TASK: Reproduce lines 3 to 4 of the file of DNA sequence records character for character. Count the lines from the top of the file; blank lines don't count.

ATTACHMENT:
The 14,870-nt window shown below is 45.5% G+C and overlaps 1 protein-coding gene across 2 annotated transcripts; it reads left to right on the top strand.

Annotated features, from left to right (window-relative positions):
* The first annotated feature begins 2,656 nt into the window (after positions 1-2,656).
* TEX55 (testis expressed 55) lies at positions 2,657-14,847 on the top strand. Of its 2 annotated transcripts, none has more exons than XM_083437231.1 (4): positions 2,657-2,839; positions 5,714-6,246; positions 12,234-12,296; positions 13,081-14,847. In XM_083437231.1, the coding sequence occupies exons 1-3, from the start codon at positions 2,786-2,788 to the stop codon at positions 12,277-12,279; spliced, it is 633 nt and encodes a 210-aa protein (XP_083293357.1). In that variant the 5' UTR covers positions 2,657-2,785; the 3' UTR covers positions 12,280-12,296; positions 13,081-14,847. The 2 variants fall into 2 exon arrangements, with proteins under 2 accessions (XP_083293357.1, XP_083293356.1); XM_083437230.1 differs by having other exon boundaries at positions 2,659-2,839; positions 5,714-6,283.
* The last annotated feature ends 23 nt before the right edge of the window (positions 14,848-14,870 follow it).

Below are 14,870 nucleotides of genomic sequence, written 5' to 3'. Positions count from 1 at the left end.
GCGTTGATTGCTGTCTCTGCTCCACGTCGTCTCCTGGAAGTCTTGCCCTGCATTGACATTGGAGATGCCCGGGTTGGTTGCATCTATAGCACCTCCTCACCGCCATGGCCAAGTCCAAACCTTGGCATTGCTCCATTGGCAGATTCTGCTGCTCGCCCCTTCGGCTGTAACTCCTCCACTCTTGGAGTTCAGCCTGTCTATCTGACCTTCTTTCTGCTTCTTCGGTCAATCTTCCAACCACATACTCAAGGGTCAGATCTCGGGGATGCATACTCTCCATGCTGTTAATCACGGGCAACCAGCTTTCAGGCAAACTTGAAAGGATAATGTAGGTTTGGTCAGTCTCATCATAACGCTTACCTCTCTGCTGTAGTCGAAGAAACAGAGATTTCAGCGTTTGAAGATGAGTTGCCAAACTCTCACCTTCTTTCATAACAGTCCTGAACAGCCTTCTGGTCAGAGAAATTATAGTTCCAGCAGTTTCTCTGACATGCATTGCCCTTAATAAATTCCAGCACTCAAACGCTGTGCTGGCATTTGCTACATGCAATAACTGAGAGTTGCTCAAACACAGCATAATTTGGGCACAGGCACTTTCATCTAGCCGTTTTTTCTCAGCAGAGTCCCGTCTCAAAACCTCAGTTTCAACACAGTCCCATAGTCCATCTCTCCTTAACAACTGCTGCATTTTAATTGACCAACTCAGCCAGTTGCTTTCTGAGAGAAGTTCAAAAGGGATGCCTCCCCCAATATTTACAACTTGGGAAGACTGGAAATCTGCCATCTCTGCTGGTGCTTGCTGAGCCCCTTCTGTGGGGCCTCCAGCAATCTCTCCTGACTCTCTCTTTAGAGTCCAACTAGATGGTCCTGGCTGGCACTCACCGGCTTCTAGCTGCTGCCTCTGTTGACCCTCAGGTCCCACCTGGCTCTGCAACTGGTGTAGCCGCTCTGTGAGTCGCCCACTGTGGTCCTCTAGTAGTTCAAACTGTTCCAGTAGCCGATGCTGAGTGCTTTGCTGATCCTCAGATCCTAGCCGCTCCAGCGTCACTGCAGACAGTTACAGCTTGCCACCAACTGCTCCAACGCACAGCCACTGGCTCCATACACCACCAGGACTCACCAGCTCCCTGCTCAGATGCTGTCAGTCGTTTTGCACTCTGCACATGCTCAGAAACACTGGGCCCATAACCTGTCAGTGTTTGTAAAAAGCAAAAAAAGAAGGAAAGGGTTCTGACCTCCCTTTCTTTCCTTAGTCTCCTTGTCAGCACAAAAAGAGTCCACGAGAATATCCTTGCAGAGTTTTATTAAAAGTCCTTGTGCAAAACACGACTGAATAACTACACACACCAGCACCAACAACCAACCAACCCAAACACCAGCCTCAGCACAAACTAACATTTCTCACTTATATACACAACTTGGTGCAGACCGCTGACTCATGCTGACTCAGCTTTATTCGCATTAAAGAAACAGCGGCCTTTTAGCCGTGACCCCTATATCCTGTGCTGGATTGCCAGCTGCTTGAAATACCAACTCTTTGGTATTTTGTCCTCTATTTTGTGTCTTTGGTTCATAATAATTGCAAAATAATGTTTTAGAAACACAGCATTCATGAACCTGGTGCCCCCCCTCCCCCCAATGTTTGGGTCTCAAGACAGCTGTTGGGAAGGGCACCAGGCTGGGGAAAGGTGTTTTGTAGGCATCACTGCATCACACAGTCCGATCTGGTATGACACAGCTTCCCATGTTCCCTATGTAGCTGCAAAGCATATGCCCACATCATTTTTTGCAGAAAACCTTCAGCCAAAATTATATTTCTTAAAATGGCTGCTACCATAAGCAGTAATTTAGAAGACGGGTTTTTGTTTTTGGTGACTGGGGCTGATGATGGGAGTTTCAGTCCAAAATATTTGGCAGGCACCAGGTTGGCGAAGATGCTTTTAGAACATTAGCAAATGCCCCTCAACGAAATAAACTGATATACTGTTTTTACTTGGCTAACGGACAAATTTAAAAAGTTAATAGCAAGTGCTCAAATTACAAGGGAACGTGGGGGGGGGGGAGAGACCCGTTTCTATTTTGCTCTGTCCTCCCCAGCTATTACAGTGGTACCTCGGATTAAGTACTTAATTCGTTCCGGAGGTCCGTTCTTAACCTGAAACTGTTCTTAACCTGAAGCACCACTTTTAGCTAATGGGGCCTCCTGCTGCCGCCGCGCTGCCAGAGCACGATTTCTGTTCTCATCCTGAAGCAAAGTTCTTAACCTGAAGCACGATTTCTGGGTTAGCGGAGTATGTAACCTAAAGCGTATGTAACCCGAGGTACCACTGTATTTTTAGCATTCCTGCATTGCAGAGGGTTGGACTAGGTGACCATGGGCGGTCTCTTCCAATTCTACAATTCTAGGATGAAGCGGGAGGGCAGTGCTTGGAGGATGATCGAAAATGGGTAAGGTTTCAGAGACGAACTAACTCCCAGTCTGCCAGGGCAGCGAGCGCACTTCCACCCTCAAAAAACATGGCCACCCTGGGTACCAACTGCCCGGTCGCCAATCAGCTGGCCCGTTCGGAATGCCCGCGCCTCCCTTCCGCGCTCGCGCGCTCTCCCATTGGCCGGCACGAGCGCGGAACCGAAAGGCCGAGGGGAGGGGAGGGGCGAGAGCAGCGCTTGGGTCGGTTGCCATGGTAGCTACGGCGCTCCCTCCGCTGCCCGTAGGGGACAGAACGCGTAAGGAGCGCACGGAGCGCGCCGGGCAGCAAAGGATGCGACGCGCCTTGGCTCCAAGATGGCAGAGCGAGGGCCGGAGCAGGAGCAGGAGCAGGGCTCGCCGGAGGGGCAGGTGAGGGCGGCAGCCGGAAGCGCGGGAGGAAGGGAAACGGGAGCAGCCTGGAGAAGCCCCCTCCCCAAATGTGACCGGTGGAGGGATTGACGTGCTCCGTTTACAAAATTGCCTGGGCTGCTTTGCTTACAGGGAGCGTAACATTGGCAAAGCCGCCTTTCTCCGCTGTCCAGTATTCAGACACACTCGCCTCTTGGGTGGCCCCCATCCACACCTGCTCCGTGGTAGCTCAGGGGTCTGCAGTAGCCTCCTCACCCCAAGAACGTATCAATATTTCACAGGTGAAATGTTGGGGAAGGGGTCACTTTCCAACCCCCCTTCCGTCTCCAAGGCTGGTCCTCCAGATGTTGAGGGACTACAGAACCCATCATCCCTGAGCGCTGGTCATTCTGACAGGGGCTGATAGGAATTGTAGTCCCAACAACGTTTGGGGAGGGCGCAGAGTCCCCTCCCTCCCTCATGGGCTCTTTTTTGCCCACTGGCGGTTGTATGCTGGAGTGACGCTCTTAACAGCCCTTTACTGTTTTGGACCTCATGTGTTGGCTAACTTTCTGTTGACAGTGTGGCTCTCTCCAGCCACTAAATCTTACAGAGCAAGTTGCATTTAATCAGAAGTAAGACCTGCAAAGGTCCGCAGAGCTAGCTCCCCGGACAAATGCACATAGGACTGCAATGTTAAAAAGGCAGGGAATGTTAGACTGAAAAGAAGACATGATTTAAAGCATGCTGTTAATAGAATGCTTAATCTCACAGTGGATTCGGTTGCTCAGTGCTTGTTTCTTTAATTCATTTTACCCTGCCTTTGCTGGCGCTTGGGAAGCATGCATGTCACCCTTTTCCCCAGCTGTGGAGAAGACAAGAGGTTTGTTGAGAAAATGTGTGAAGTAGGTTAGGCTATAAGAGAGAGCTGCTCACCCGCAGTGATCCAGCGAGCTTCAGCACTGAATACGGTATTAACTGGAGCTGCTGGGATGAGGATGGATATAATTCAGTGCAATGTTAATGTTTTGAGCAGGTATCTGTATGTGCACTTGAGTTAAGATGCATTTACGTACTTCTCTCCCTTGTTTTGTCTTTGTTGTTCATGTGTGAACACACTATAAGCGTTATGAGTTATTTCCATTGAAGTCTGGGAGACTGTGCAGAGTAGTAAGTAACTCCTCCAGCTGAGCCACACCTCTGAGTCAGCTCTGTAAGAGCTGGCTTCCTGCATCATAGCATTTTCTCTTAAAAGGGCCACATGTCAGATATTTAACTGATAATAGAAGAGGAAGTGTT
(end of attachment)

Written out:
* The first annotated feature begins 2,656 nt into the window (after positions 1-2,656).
* TEX55 (testis expressed 55) lies at positions 2,657-14,847 on the top strand. Of its 2 annotated transcripts, none has more exons than XM_083437231.1 (4): positions 2,657-2,839; positions 5,714-6,246; positions 12,234-12,296; positions 13,081-14,847. In XM_083437231.1, the coding sequence occupies exons 1-3, from the start codon at positions 2,786-2,788 to the stop codon at positions 12,277-12,279; spliced, it is 633 nt and encodes a 210-aa protein (XP_083293357.1). In that variant the 5' UTR covers positions 2,657-2,785; the 3' UTR covers positions 12,280-12,296; positions 13,081-14,847. The 2 variants fall into 2 exon arrangements, with proteins under 2 accessions (XP_083293357.1, XP_083293356.1); XM_083437230.1 differs by having other exon boundaries at positions 2,659-2,839; positions 5,714-6,283.